Make puppy training fun with these cool ways to train pretty much anything, with I Spy their are no limits as to what you can teach your puppy. So easy and fun, kids and adults alike will enjoy time teaching puppy! Teaching a Target behaviour is another fun way to work with your dog. Thanks to Kindred Connection for these great ideas.
There is no doubt that socialization is important and in that end we have some information on ways to socialize your pup. That said, there is an art to socialization. We like to take our puppies out and about but instead of making the world the focus of their field trips we put it in the background. You can take your puppy all kinds of places, but instead of forcing your puppy to constantly meet the world head on, practice focus and attention games with you, while the world goes on behind them. Your puppy does not have to meet every person they see, or be petted by 15 children. Better that they enjoy the sights and sounds of children while they play a focus game with you and then quietly meet one or two children in a controlled environment and at a their own pace. Many of these experiences on the charts for download can happen right in your own home. Socialization must be positive, it must be at the pup's on pace and the puppy must have a say, a choice in how they socialize and who they socialize with. Forcing interactions can go badly wrong. For more information on this check out this article by The Collared Scholar.
Over the thousands of years involved in the domestication of dogs, human beings have provided dogs with shelter, affection and love, medical aid, cozy beds, walks for exercise and readily available food and this is great for the dog. However in spite of getting enough physical exercise and all the other great things humans provide most dogs do not get enough mental stimulation. Boredom and restlessness usually result from lack of mental stimulation and this often results in excess energy that they will put into some behaviours that people perceive as not so nice such as chewing your furniture or shoes, digging up your garden or garbage, jumping up on people, barking, destruction of your home or belongs to name a few.
When you consider that creatures in the wild that are related to the domesticated dog spend the majority of their lives in the pursuit of food, tracking it, hunting it, chasing it, catching it, killing it, feeding it to puppies, burying it, digging it up again later, we get a clear picture of what our pet dogs are missing from their lives, something to do.
Some lucky dogs work on farms with the livestock, others track missing people or illegal substances, or guard property, while others provide people with the guidance to get around but most, our beloved pet dogs do not have a job to do and if we don’t provide them with one the chances are great that they will find one to do and we probably won’t like it, ie. The chewing of your expensive leather shoes.
So let’s give our dogs something to do, let’s give them back the gift of working for their food by using food dispensing toys to deliver their meals:
Examples of some food dispensing toys are:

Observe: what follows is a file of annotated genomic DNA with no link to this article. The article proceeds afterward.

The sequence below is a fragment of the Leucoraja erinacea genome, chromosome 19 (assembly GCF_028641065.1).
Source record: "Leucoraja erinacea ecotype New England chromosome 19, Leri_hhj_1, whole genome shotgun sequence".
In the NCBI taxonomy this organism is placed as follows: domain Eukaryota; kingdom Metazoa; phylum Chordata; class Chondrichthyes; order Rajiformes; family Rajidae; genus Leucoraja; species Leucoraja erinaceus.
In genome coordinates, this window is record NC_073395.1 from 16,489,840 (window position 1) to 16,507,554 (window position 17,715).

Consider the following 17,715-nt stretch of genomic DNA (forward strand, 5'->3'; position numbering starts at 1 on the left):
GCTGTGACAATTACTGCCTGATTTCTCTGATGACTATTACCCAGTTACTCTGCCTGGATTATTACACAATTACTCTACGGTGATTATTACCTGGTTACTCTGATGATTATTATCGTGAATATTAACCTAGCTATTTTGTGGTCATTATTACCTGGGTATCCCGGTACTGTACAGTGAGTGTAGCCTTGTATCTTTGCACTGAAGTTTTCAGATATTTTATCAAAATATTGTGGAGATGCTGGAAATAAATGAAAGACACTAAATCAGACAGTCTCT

KONG – the Kong can be used to dispense all or a portion of your dog’s daily food ration by mixing their dry kibble with water, consumme, canned tuna juice and making it into a paste. Then stuff the Kong with the pasty kibble and let your dog lick it out. Freezing the Kong will make it harder for the dog to get the food or treats out of the Kong, keeping them busy for longer and wearing them out mentally. However start with it unfrozen, making it as easy a possible for the dog so they find it fun and rewarding and if at first they don’t seem interested, play with them with the toy. You can also use left-over food, such as mashed potatoes and gravy, rice and veggies. Canned, un-spiced pumpkin and frozen green beans, mashed bananas and carrots, cream cheese or Cheez Whiz with sliced apples are all great Kong stuff ideas.
Tug Jug – kibble or treats can be put into the jug and the dog must pull at the rope inserted into the bottle in order to get the food out.
Food dispensing balls such as the Kibbler Nibbler – kibble or treats are inserted into the ball and will fall out as the dog pushes the ball along.
Buster Cube – similar to a dispensing ball toy but a cube
Mike and Leo Puzzle toys – hard rubber toys that can be joined together and food inserted into them. By playing with the toys, the food drops out. The more toys that are joined together the harder it is to get the food out. Start off with just one, then as your dog gets good at getting the food out, start linking them together.
Kong Wobbler – another great toy from the makers of the Kong. Fill this one up with your dog’s kibble then let him go at it. It wobbles and rolls as your dog plays with it, spilling the food out a few at a time.
Interactive toys – Dog Brick, Dog Casino, Spiny – you hide treats in them and your dog must figure out how to actually open up these toys in order to get the food out.
Caution – the only toy that I would consider leaving my dog with when I am not directly supervising him is the hard, rubber Kong that is in excellent condition, no cracks in it and only one that was the appropriate size for your dog. Also if you have a multiple dog household, separate your dogs while they eat from their toys and pick up the toys and put them away when the dogs have either finished, ie they walk away from the toy or it is empty
And excellent educational video to help children (and adults) understand how to interact with their dog safely and kindly.
Check out this great video on how behaviour works and how you can build a positive and close relationship with you dog.